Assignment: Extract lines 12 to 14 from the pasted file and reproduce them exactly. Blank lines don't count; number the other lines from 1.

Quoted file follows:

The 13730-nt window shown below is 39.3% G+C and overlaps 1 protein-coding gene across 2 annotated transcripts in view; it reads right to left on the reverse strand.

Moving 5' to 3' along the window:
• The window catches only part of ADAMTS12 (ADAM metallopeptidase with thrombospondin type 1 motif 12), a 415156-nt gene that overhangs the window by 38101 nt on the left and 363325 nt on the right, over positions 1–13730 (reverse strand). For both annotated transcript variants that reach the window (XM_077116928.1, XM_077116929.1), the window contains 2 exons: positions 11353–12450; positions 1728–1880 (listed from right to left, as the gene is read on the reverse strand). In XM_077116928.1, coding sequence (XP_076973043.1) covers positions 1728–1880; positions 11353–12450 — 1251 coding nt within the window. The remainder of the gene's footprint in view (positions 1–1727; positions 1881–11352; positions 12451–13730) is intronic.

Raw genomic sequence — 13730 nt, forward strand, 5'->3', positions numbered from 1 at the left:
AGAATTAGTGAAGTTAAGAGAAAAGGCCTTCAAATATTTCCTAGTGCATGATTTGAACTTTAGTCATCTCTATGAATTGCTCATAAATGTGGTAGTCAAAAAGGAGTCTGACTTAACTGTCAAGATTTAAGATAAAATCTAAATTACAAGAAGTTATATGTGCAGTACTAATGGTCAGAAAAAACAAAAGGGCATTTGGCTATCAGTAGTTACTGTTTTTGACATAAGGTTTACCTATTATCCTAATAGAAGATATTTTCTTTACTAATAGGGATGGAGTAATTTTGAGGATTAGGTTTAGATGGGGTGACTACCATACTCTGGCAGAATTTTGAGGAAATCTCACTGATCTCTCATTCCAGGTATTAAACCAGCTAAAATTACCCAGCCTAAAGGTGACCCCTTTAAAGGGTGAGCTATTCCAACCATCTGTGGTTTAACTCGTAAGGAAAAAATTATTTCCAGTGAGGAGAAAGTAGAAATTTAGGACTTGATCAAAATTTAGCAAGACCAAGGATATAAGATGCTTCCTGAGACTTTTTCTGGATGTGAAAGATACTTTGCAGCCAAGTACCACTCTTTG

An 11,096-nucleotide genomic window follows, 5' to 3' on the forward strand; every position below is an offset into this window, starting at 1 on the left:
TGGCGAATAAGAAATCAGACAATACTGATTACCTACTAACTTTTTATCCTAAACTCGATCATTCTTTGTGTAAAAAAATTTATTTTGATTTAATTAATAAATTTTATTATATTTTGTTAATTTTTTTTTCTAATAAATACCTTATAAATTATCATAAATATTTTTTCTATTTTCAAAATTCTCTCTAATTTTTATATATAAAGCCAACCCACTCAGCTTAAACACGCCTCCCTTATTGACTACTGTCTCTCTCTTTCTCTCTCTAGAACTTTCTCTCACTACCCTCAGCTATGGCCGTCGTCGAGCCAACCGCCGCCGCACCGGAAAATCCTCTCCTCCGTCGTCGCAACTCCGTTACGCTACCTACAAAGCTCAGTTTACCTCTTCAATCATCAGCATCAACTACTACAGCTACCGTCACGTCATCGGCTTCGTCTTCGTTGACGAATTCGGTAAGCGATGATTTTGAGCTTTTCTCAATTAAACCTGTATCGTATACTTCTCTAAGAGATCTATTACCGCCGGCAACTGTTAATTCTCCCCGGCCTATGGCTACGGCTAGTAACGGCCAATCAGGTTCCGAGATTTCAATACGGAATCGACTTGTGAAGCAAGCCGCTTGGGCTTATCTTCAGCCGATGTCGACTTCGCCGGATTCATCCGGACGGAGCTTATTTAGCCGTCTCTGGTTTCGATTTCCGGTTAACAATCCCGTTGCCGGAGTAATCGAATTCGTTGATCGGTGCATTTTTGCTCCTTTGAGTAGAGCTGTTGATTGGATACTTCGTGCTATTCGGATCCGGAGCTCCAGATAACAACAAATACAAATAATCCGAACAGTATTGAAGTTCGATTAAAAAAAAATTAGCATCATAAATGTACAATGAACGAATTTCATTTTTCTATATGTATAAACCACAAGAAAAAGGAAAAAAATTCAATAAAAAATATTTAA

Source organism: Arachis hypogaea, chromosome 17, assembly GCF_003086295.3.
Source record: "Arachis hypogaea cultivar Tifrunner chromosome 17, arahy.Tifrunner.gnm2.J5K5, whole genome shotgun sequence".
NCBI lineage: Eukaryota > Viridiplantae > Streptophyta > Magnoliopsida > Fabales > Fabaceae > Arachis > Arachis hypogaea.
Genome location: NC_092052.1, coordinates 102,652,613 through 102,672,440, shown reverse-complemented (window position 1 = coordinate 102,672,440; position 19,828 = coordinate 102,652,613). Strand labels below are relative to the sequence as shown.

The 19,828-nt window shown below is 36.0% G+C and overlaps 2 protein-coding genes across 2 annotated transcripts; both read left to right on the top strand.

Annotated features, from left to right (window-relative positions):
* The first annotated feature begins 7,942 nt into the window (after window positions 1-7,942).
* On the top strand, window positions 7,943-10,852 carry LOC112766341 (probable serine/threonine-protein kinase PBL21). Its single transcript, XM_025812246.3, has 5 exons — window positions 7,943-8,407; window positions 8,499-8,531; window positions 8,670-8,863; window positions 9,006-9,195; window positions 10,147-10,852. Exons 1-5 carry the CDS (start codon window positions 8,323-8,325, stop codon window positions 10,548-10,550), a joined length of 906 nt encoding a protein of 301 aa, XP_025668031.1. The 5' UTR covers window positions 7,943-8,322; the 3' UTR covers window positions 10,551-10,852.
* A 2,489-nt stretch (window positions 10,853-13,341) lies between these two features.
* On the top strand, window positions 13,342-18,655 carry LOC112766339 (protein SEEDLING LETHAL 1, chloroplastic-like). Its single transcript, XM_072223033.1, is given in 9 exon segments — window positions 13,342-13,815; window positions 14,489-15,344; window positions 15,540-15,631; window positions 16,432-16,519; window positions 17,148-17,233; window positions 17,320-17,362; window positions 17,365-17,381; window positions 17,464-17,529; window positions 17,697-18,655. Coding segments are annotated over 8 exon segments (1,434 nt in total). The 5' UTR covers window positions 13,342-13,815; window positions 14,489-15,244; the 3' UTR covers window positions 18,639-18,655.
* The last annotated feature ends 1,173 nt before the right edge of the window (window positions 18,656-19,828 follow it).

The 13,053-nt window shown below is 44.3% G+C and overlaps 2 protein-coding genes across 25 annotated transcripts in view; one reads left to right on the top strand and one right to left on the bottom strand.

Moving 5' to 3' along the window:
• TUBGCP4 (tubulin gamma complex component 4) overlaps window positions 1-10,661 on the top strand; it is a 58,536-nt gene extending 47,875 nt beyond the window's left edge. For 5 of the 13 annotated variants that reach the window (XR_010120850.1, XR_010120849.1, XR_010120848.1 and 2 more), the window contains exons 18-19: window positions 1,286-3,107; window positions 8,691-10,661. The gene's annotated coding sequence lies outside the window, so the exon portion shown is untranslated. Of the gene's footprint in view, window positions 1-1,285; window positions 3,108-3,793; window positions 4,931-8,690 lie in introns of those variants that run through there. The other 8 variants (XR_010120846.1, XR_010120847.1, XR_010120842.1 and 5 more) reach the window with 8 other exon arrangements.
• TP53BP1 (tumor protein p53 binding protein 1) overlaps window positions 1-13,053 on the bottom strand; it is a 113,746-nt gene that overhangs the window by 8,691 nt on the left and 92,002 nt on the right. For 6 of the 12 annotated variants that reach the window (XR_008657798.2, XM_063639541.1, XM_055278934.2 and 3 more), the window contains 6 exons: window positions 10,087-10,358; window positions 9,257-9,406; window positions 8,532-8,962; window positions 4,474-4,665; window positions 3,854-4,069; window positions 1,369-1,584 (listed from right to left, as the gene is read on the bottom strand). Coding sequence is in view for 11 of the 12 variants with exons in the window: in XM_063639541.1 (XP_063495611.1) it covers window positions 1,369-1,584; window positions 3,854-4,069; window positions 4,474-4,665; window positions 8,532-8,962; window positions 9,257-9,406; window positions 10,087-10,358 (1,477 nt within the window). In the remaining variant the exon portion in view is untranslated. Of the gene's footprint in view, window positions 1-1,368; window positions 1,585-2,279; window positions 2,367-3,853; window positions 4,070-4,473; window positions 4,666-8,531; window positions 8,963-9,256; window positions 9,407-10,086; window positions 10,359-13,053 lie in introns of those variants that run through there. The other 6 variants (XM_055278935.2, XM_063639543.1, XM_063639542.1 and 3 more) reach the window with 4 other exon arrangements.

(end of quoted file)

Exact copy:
The 19,828-nt window shown below is 36.0% G+C and overlaps 2 protein-coding genes across 2 annotated transcripts; both read left to right on the top strand.

Annotated features, from left to right (window-relative positions):
* The first annotated feature begins 7,942 nt into the window (after window positions 1-7,942).